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Re: lynx-dev Re: lynx should respect LANG

From: Klaus Weide
Subject: Re: lynx-dev Re: lynx should respect LANG
Date: Sun, 28 May 2000 17:15:31 -0500 (CDT)

On Sun, 28 May 2000, Hataguchi Takeshi wrote:

> On Tue, 23 May 2000, Klaus Weide wrote:
> > So, here is a concrete proposal, in the form of a draft for a lynx.cfg
> > option.  (If deemed necessary, equivalent userdefs.h and/or command line
> > options could also be provided.  But not .lynxrc/'O'ptions screen, it
> > should become obvious that that makes little sense and/or gets too
> > complicated to do in a reasonable way.)
> > 
> > # If USE_ENV_FOR_LOCALE is set to either TRUE or OVERRIDE, lynx processes
> > # several environment variables on startup to determine default values
> > # for several options that typically depend on the user's language and
> > # character set environment (locale).  Affected options, listed together
> > # with the environment variables in order of priority:
> > # Note that this mechanism doesn't depend on locale support by the OS or
> > # libraries; lynx only looks at the values for those variables as strings
> > # and uses heuristics for finding the charset and language that corresponds
> > # to a given locale name.  For display character set aspects, MM_CHARSET
> > # (a convention inherited from the metamail program) is preferred and takes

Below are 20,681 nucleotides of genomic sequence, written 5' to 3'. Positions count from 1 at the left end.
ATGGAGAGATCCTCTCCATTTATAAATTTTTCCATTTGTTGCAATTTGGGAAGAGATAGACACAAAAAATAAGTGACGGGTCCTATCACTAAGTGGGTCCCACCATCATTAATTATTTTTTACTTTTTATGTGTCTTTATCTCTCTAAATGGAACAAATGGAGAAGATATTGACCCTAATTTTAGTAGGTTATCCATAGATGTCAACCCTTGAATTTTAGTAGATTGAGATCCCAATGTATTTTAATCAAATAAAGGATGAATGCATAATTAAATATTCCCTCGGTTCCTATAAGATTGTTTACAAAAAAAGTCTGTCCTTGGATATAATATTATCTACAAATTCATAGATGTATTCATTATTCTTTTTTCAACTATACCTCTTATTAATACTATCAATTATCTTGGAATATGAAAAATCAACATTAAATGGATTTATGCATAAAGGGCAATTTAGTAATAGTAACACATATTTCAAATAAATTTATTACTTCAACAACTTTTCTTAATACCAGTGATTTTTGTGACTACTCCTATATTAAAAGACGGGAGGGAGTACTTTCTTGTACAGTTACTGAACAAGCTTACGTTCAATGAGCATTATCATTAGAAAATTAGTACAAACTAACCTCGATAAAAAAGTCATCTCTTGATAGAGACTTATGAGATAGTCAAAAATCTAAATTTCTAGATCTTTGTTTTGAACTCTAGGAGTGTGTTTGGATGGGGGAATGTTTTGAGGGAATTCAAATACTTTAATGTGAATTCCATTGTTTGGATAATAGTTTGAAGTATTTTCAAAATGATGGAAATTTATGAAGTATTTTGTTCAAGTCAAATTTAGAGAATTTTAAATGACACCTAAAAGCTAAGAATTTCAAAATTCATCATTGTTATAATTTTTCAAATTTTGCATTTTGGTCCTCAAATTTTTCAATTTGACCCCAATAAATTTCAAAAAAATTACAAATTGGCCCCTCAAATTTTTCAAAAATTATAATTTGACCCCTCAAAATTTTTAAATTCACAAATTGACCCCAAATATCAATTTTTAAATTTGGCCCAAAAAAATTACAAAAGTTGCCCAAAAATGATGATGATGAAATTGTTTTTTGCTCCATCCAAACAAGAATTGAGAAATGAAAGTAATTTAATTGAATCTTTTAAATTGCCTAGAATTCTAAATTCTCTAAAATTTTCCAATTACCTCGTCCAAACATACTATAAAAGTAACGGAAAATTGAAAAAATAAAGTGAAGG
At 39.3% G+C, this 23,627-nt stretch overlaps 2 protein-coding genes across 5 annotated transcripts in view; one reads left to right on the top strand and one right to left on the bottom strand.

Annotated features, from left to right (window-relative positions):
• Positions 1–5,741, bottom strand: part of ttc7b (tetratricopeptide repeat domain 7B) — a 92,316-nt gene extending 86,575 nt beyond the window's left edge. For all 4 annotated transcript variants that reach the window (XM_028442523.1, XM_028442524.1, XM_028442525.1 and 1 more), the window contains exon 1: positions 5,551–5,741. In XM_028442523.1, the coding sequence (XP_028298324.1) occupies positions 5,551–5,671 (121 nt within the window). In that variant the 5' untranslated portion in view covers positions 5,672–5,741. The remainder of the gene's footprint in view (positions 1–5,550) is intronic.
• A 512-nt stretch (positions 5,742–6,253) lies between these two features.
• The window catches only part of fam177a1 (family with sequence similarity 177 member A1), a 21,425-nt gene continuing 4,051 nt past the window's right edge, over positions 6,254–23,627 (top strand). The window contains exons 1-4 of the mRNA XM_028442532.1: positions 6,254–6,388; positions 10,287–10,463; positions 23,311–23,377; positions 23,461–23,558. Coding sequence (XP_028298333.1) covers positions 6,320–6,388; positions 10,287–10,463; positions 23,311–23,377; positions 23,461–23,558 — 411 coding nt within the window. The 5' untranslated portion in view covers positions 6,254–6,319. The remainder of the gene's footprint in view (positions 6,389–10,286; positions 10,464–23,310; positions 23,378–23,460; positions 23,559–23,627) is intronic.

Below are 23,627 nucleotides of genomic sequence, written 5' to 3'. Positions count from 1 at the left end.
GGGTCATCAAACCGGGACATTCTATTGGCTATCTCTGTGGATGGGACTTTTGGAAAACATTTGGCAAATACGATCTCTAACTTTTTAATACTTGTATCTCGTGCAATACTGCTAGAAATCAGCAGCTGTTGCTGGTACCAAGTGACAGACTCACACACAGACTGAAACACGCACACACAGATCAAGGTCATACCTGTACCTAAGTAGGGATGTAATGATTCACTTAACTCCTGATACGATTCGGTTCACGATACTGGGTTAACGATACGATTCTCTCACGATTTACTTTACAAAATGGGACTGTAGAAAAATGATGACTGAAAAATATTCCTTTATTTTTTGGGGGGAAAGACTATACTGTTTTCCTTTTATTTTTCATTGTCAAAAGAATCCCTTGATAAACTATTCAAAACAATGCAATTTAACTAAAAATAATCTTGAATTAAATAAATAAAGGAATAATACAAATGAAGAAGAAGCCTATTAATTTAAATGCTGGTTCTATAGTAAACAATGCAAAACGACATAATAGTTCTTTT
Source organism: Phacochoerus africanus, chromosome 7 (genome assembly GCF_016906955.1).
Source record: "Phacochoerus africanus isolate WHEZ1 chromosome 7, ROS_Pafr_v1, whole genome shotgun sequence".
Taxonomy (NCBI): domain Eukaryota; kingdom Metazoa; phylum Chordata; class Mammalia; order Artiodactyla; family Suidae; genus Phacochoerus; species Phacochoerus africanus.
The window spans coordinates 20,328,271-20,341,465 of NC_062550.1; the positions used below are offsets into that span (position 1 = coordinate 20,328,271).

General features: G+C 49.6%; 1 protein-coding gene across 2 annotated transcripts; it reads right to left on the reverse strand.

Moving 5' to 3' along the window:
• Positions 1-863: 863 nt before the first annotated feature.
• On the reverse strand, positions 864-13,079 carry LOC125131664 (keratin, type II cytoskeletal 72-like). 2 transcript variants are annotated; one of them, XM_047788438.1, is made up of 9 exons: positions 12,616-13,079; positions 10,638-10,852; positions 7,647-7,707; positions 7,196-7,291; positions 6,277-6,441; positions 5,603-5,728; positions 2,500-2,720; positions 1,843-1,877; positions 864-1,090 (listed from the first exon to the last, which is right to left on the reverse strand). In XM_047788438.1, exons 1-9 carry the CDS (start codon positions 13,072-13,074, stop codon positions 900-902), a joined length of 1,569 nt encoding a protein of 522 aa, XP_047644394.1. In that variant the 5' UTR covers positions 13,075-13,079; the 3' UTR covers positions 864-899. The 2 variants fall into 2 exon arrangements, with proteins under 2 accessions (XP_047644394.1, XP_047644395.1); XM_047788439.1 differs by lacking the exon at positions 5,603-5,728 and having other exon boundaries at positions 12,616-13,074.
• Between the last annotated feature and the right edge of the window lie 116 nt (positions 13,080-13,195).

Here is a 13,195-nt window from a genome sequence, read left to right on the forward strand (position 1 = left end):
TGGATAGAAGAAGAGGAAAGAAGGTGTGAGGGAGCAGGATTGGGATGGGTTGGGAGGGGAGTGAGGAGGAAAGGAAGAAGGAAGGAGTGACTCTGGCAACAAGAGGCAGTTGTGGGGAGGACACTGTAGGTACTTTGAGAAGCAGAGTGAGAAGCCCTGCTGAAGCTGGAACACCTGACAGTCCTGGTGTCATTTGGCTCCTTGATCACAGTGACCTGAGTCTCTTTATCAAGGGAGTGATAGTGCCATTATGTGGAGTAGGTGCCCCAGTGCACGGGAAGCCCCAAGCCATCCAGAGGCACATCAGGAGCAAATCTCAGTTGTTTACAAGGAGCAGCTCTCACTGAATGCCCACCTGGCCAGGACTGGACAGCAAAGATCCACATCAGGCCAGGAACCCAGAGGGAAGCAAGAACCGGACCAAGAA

> > # precedence since it directly contains a charset in MIME form.
> metamail's man sais:
> |        MM_CHARSET
> |                If  this variable  is  set,  it will suppress the
> |                printing of character set declarations  when  mail
> |                headers being printed contain text in this charac-
> |                ter set. For example, if you  set  MM_CHARSET  to
> |                "iso-8859-8",   it  will suppress  warnings  when
> |                header output is produced in that character set.
> I think this variable should be set to a charset of recieved mail.  I
> doubt this sould affect CHARACTER_SET of Lynx, because CHARACTER_SET
> should be set to a charset which can be handled by the terminal.

No, it is not being set *by* metamail; it is being set by the user
*for* metamail.  It tells metamail: this is is the charset that
the terminal understands.  Exactly the same meaning as CHARACTER_SET
for lynx, although the description you quote may be confusing.